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A Letter to Momo

Even scenes that work, such as a climax on a rain-soaked bridge, feel like they could have been trimmed by a few hand-drawn frames. Maybe…

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Cannibal

Visually striking and confident but frustratingly hollow in terms of character and narrative.

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Ballad of Narayama

"The Ballad of Narayama" is a Japanese film of great beauty and elegant artifice, telling a story of startling cruelty. What a space it opens…

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Monsieur Hire

Patrice Leconte's "Monsieur Hire" is a tragedy about loneliness and erotomania, told about two solitary people who have nothing else in common. It involves a…

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A shot in the dark

Catie and Caleb Medley went to the doomed midnight screening of "The Dark Knight Rises." It was a movie they'd been looking forward to for a year, her father said. Gunfire rang out. The bullets missed Catie, who was pregnant. Caleb was shot in the eye. On Tuesday, their son Hugo was born. Caleb is listed in critical condition, and the cost of emergency treatment for his head wound has already reached $2 million. The Medleys were uninsured.

According to a useful article in the Christian Science Monitor, "three of the five hospitals treating victims said Wednesday they will limit or completely wipe out medical bills." A fund has been established to help the Medleys, and it has passed $250,000. This is all heartening. But if Caleb Medley had been the victim of a drive-by shooting instead of the Aurora catastrophe, it's unlikely a hospital would have waived costs.

The Monitor observes: "Nearly one in three Coloradans, or about 1.5 million, either have no health insurance or have coverage that is inadequate... The highest uninsured rate was among adults between 18 and 34 and many of those injured in the shootings are in that age group."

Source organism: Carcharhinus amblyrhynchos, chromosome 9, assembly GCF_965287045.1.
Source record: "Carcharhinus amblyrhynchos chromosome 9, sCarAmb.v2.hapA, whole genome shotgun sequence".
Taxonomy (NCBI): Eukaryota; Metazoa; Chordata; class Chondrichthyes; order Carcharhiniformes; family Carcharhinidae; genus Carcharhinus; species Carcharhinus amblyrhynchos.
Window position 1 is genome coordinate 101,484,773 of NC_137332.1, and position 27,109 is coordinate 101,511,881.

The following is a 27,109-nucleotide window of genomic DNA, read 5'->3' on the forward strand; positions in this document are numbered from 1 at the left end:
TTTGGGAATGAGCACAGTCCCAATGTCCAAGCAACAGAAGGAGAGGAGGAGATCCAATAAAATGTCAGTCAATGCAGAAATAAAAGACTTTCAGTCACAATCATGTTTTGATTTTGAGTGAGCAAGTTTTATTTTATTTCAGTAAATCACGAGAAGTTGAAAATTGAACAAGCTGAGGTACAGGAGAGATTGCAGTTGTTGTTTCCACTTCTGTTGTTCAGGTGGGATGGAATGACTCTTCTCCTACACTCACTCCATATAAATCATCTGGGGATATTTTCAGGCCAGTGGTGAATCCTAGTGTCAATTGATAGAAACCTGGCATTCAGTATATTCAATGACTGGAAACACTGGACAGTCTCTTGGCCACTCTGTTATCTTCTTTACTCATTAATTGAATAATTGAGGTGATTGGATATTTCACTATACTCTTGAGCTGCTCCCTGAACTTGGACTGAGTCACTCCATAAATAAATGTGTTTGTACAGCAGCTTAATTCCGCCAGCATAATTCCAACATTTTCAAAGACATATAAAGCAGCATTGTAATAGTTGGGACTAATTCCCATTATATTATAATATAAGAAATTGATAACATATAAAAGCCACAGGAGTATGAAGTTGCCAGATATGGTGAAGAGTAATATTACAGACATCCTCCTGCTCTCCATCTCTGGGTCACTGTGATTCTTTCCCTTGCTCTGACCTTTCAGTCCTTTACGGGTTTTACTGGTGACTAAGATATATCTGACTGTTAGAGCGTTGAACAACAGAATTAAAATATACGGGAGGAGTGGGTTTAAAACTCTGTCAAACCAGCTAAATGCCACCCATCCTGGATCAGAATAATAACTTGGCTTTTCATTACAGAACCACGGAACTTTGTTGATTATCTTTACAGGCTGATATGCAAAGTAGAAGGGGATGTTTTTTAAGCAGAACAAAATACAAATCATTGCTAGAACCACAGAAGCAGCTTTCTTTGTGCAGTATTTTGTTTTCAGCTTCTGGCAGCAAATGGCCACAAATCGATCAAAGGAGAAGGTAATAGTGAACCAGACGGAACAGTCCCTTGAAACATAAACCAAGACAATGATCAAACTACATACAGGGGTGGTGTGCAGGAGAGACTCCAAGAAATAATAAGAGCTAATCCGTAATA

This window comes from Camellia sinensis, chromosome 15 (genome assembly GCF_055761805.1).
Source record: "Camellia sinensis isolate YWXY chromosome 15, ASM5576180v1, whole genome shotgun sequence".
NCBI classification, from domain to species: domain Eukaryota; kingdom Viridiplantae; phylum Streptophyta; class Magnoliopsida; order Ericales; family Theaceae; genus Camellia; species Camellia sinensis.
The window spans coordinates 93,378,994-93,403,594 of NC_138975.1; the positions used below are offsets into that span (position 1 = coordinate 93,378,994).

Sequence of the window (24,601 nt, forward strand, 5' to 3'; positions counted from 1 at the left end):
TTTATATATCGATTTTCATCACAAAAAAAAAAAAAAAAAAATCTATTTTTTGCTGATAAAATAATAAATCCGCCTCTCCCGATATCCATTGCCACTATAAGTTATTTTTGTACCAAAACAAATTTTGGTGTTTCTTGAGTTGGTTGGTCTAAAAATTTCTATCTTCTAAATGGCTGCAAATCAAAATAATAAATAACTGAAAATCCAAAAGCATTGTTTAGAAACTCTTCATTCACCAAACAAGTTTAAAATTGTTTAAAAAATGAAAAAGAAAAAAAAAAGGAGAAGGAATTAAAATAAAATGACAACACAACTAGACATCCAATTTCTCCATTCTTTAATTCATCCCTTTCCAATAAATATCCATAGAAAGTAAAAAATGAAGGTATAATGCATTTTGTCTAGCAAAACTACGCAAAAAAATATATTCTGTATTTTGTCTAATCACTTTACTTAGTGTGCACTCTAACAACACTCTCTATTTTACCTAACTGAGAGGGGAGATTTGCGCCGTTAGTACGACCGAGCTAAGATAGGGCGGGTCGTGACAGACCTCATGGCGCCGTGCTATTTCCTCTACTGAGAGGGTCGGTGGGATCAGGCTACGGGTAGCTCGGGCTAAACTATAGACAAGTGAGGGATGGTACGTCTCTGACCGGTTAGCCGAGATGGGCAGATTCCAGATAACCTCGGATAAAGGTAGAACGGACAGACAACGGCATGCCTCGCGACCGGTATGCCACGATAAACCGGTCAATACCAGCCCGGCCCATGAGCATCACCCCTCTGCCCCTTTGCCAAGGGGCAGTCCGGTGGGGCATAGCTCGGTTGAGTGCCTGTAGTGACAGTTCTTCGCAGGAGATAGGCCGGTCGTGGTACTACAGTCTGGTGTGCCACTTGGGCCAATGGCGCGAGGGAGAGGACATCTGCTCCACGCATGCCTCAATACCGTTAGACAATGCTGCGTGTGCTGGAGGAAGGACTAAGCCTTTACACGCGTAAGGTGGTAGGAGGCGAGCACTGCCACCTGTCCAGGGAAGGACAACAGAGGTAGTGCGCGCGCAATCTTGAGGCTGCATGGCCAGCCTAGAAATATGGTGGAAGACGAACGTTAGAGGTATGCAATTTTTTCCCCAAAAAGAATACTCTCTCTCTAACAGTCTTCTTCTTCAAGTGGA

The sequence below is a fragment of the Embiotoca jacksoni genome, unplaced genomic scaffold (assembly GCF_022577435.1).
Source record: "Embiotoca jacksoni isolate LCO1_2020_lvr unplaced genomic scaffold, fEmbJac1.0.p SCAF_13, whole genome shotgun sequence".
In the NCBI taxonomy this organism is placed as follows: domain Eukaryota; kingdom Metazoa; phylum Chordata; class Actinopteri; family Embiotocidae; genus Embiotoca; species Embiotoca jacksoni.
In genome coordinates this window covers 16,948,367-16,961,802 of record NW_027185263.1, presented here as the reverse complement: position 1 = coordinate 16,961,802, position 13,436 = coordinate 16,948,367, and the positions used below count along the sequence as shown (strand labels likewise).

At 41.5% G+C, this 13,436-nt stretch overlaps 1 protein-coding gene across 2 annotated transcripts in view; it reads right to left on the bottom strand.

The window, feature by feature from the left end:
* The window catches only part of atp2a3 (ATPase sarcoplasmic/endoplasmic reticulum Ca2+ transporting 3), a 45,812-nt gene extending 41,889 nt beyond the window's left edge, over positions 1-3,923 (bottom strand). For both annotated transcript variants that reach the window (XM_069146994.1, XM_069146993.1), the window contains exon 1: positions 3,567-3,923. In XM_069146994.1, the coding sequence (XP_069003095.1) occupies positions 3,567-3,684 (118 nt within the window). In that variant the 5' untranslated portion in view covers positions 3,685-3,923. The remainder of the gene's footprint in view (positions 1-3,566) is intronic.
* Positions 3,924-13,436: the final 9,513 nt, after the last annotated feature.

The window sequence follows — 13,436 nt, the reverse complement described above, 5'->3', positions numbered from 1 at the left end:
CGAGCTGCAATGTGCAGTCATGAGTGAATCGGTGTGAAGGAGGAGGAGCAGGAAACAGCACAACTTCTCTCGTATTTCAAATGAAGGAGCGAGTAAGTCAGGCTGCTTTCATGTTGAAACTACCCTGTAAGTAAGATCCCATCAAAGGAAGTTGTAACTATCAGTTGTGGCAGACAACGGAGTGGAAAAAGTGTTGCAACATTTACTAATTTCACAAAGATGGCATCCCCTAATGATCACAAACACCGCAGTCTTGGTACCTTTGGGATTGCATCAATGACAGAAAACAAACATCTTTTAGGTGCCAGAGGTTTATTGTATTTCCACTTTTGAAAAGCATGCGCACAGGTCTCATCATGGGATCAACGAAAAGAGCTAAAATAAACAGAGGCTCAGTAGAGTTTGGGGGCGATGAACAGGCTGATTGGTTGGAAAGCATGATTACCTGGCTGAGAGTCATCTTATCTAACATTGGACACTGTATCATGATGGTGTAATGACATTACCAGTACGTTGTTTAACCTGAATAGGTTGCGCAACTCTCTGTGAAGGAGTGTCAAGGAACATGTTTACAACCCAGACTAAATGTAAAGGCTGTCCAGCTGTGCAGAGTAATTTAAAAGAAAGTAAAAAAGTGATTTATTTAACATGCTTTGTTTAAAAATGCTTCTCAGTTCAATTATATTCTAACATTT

In any other nation in the first world, the medical bills of the Medleys, including her stay in the maternity ward, would have been covered by Universal Health Care. But UHC (and its tentative first step as the Affordable Heath Care bill, or Obamacare) remains fiercely opposed by a vocal minority in the U.S., and the Republicans have vowed to repeal it in the next session of Congress, if they can.

I received more than 650 comments on my blog, "The Body Count," which was about gun control. I read all of them. Let's set guns aside for the moment. Many of the comments were about health care, and one of the arguments frequently heard was: "I don't want the federal government taxing me to pay for the medical costs of people who don't care enough to provide for their own costs."

A lot of Americans are discovering that it's not a matter of "caring." They can't afford good comprehensive health insurance, or are unable obtain it even if they could. Many readers write about the excellent health care benefits they get through their jobs. But young people entering the job market are discovering that many companies no longer offer health plans. Other companies have adopted a deliberate policy of laying off senior employees with health care, and replacing them with young uninsured people. Some help-wanted ads request "less than five years of experience."